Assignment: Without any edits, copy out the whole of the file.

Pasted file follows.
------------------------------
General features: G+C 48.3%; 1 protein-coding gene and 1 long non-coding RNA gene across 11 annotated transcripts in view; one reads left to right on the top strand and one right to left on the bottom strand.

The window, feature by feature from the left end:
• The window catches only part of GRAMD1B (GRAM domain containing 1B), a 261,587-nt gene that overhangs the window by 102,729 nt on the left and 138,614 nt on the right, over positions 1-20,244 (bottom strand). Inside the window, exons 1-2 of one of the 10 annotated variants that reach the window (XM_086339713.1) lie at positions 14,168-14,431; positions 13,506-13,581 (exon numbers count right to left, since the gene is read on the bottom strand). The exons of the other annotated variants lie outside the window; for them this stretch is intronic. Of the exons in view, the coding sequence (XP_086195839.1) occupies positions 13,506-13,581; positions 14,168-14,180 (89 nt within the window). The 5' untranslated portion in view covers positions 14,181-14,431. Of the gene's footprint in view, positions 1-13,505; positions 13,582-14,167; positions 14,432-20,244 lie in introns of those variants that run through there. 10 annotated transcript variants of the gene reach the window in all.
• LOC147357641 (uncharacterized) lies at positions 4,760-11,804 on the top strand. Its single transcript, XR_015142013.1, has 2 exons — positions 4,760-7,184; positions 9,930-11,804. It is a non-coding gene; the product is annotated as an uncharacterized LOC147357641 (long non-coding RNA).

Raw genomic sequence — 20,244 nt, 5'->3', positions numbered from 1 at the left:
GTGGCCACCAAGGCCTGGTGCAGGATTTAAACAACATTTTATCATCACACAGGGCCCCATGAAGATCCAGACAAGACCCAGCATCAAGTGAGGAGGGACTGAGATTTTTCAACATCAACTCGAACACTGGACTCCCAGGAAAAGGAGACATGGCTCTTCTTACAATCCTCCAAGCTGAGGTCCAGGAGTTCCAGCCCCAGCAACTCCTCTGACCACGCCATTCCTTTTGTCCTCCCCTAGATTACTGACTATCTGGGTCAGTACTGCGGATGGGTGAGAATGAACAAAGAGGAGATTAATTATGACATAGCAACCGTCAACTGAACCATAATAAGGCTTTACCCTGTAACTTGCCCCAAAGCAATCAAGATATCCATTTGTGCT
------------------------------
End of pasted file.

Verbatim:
General features: G+C 48.3%; 1 protein-coding gene and 1 long non-coding RNA gene across 11 annotated transcripts in view; one reads left to right on the top strand and one right to left on the bottom strand.

The window, feature by feature from the left end:
• The window catches only part of GRAMD1B (GRAM domain containing 1B), a 261,587-nt gene that overhangs the window by 102,729 nt on the left and 138,614 nt on the right, over positions 1-20,244 (bottom strand). Inside the window, exons 1-2 of one of the 10 annotated variants that reach the window (XM_086339713.1) lie at positions 14,168-14,431; positions 13,506-13,581 (exon numbers count right to left, since the gene is read on the bottom strand). The exons of the other annotated variants lie outside the window; for them this stretch is intronic. Of the exons in view, the coding sequence (XP_086195839.1) occupies positions 13,506-13,581; positions 14,168-14,180 (89 nt within the window). The 5' untranslated portion in view covers positions 14,181-14,431. Of the gene's footprint in view, positions 1-13,505; positions 13,582-14,167; positions 14,432-20,244 lie in introns of those variants that run through there. 10 annotated transcript variants of the gene reach the window in all.
• LOC147357641 (uncharacterized) lies at positions 4,760-11,804 on the top strand. Its single transcript, XR_015142013.1, has 2 exons — positions 4,760-7,184; positions 9,930-11,804. It is a non-coding gene; the product is annotated as an uncharacterized LOC147357641 (long non-coding RNA).

Raw genomic sequence — 20,244 nt, 5'->3', positions numbered from 1 at the left:
GTGGCCACCAAGGCCTGGTGCAGGATTTAAACAACATTTTATCATCACACAGGGCCCCATGAAGATCCAGACAAGACCCAGCATCAAGTGAGGAGGGACTGAGATTTTTCAACATCAACTCGAACACTGGACTCCCAGGAAAAGGAGACATGGCTCTTCTTACAATCCTCCAAGCTGAGGTCCAGGAGTTCCAGCCCCAGCAACTCCTCTGACCACGCCATTCCTTTTGTCCTCCCCTAGATTACTGACTATCTGGGTCAGTACTGCGGATGGGTGAGAATGAACAAAGAGGAGATTAATTATGACATAGCAACCGTCAACTGAACCATAATAAGGCTTTACCCTGTAACTTGCCCCAAAGCAATCAAGATATCCATTTGTGCT